Edi Swan, scenic artist, art teacher and technical director. Born: 2 August, 1935 in Footdee, Aberdeen. Died 2 December, 2019 in Ellon, aged 84
Aberdeen’s picturesque fishing village of Footdee has developed quite a reputation in recent years as a draw for artists but perhaps few so versatile as one of its own sons, Edi Swan.
Born in the colourful community that hugs the shore at the entrance to Aberdeen Harbour, he grew up running free and barefoot all summer, diving off the pier with the North Sea as the backdrop that has inspired countless creatives.
He followed his cousin Bill Baxter, one of the influential ABBO group of painters, into art school and was still a student when a chance request for a replacement scene painter provided the catalyst for a 50-year association with the city’s celebrated His Majesty’s Theatre.
Throughout that time he was a set designer, full-time teacher, jobbing artist, potter, interior designer, author, public speaker, champion of arts in the curriculum and campaigner for the retention and renovation of Aberdeen’s Tivoli Theatre. This enthusiasm for a diverse range of artistic endeavours brought him into the realm of everyone from the Women’s Rural Institute (WRI) to Charlton Heston and the Rolling Stones.
One of six children to a trawler owner’s daughter and a commercial clerk, his childhood in Fittie, as it is known locally, was idyllic until the Second World War. With the harbour a target for bombers the whole area was cordoned off and the children needed a special pass to get to St Clement’s Street School. Several lost a parent when Hall Russell shipyard and the nearby Neptune Bar were bombed in July 1940.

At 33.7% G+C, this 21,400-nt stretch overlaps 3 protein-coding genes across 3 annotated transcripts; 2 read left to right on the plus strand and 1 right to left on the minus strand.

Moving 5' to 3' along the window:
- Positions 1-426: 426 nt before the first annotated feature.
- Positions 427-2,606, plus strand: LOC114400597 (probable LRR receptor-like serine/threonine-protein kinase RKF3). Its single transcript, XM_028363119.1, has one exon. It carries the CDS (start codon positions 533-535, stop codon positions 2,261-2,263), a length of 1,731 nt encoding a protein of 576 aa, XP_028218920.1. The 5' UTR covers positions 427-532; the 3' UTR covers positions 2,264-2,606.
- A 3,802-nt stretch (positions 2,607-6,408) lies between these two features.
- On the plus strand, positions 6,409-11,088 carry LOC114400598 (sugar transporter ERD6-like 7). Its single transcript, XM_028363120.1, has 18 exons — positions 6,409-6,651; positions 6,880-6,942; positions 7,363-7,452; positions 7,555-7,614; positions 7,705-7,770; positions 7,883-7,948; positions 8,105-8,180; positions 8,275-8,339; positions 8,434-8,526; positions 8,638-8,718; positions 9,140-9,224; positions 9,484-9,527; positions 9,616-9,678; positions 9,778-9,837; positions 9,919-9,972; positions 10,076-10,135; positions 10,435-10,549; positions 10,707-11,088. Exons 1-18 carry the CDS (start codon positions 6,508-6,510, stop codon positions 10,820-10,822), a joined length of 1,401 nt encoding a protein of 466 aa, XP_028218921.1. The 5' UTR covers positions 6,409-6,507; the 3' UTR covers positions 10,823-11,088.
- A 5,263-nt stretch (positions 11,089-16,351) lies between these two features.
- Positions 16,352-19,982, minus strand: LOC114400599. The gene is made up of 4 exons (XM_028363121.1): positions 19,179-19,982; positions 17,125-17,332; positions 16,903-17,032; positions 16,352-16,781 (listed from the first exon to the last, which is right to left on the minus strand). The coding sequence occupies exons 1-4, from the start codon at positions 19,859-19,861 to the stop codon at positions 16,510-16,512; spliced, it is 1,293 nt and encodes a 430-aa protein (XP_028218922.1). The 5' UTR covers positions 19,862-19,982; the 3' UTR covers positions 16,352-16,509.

After the war the family moved to a new home on the outskirts of the city and he attended the Central School. He was a 20-year-old student at Aberdeen’s Gray’s School of Art when he married his wife Sheila and was still studying when their first daughter arrived the following year – an event that saw the whole art school close for the afternoon to celebrate.
His future in the theatre was sealed in his third year when repertory company the Whatmore Players appealed for a scene painter after their own artist broke her arm. The art school head gave Swan his blessing and the move inadvertently led to a twist in his name: he’d been christened Edward but when chief scenic artist Ani Jasper noted down his name for the programme credits she adopted her own style and immortalised him as ‘Edi’.
He soon became involved in Aberdeen’s hugely popular Student Show and was in charge of set design for more than a decade. Passionate about that particular theatre skill, he created sets for many stars including Andy Stewart and Scotland the What, plus amateur companies, school and church drama groups, and particularly liked to utilise His Majesty’s revolving stage. He was also involved in Aberdeen Puppet Players, creating puppets, posters and programmes.